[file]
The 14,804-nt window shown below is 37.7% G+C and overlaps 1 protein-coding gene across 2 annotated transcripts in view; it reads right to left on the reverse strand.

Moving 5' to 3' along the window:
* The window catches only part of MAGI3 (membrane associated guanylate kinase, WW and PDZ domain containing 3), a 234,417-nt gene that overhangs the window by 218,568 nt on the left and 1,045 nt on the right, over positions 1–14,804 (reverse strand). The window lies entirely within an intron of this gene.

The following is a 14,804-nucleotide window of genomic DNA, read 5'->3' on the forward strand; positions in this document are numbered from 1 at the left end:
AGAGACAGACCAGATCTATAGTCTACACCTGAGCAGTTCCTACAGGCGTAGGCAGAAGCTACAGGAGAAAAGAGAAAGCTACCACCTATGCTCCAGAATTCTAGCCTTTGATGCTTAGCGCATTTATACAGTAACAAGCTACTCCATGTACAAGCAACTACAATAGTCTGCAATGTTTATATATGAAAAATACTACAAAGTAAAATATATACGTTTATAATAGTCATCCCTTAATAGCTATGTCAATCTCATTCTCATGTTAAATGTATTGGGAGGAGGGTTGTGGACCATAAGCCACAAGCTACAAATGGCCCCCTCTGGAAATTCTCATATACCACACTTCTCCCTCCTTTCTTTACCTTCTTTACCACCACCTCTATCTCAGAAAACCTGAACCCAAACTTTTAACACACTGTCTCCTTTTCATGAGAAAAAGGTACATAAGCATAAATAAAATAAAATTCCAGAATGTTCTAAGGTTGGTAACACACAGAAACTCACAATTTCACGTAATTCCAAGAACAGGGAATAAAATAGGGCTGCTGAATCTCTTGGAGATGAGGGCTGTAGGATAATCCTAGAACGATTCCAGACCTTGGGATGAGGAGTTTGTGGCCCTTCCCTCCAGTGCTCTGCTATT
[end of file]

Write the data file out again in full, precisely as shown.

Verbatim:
The 14,804-nt window shown below is 37.7% G+C and overlaps 1 protein-coding gene across 2 annotated transcripts in view; it reads right to left on the reverse strand.

Moving 5' to 3' along the window:
* The window catches only part of MAGI3 (membrane associated guanylate kinase, WW and PDZ domain containing 3), a 234,417-nt gene that overhangs the window by 218,568 nt on the left and 1,045 nt on the right, over positions 1–14,804 (reverse strand). The window lies entirely within an intron of this gene.

The following is a 14,804-nucleotide window of genomic DNA, read 5'->3' on the forward strand; positions in this document are numbered from 1 at the left end:
AGAGACAGACCAGATCTATAGTCTACACCTGAGCAGTTCCTACAGGCGTAGGCAGAAGCTACAGGAGAAAAGAGAAAGCTACCACCTATGCTCCAGAATTCTAGCCTTTGATGCTTAGCGCATTTATACAGTAACAAGCTACTCCATGTACAAGCAACTACAATAGTCTGCAATGTTTATATATGAAAAATACTACAAAGTAAAATATATACGTTTATAATAGTCATCCCTTAATAGCTATGTCAATCTCATTCTCATGTTAAATGTATTGGGAGGAGGGTTGTGGACCATAAGCCACAAGCTACAAATGGCCCCCTCTGGAAATTCTCATATACCACACTTCTCCCTCCTTTCTTTACCTTCTTTACCACCACCTCTATCTCAGAAAACCTGAACCCAAACTTTTAACACACTGTCTCCTTTTCATGAGAAAAAGGTACATAAGCATAAATAAAATAAAATTCCAGAATGTTCTAAGGTTGGTAACACACAGAAACTCACAATTTCACGTAATTCCAAGAACAGGGAATAAAATAGGGCTGCTGAATCTCTTGGAGATGAGGGCTGTAGGATAATCCTAGAACGATTCCAGACCTTGGGATGAGGAGTTTGTGGCCCTTCCCTCCAGTGCTCTGCTATT